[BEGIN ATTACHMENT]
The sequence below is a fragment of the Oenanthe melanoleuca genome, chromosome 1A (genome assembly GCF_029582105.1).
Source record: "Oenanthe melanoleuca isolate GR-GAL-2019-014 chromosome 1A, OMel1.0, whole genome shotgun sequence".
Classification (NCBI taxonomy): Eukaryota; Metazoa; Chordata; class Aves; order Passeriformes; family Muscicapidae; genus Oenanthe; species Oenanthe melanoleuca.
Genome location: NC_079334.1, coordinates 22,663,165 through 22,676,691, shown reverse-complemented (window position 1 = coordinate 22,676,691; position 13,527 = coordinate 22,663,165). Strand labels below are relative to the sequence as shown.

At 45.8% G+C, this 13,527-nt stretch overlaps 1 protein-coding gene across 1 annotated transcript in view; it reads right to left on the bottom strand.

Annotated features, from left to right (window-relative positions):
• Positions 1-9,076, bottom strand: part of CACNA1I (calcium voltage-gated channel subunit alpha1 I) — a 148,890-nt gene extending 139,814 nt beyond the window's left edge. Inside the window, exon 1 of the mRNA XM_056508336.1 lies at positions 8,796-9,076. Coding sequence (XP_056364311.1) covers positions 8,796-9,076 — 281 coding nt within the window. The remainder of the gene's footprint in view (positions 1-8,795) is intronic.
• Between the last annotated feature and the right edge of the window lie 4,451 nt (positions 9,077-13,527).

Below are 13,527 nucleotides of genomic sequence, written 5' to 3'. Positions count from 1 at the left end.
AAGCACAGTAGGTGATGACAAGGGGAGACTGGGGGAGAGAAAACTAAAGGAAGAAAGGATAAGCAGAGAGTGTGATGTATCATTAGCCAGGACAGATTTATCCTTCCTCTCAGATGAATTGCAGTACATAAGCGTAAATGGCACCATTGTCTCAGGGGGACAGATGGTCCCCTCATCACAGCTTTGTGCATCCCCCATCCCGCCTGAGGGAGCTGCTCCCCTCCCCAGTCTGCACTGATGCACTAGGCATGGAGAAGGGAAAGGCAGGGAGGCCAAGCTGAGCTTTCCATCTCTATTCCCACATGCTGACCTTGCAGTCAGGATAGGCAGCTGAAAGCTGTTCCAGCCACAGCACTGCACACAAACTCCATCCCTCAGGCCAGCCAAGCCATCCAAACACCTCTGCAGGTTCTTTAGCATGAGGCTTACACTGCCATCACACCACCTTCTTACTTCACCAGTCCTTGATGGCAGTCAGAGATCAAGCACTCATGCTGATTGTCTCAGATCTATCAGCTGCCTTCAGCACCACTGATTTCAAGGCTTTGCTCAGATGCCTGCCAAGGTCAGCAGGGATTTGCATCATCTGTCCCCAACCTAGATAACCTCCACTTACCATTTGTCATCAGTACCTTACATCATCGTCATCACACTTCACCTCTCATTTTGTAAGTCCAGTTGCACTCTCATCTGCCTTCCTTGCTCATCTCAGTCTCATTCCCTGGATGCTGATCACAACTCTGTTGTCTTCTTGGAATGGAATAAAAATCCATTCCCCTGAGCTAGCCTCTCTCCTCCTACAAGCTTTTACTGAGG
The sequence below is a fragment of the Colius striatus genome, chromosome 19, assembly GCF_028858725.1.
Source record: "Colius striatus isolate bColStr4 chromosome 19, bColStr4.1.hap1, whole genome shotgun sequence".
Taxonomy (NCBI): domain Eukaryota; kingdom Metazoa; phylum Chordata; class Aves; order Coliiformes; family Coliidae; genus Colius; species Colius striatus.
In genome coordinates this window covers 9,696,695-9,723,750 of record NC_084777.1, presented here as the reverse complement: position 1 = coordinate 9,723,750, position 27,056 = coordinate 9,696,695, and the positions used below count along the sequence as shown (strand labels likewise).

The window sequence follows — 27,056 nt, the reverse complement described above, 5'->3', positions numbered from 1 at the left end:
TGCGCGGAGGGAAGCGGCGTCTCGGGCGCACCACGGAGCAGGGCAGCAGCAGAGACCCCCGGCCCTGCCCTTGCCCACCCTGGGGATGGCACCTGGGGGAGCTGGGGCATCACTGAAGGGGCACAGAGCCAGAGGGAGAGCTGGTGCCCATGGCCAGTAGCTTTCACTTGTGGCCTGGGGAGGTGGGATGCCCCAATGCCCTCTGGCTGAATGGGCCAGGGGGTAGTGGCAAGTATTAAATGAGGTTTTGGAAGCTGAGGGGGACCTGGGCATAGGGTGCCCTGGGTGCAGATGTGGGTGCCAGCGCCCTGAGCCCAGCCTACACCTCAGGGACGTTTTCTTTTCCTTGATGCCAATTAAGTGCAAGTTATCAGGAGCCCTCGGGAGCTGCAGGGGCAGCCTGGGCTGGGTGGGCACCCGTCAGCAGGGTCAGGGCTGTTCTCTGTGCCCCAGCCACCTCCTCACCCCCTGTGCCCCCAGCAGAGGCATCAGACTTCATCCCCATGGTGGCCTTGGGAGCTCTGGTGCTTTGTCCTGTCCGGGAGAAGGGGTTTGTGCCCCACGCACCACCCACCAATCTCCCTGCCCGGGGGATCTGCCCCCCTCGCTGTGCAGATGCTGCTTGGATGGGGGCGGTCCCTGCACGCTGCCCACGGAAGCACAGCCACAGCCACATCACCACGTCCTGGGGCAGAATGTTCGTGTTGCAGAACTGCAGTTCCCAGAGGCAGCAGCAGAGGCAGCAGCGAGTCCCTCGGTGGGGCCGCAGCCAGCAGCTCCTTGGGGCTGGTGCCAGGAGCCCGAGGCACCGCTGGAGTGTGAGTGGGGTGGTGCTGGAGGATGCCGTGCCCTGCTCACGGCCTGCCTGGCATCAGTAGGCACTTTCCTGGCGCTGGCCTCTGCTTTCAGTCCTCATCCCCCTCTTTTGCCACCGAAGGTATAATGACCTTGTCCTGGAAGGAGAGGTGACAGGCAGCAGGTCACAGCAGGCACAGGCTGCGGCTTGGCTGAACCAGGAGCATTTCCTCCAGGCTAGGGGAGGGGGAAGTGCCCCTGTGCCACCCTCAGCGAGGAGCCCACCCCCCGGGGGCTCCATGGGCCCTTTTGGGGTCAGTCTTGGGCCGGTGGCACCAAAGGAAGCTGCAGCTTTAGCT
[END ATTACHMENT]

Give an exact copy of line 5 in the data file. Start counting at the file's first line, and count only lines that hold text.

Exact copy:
At 45.8% G+C, this 13,527-nt stretch overlaps 1 protein-coding gene across 1 annotated transcript in view; it reads right to left on the bottom strand.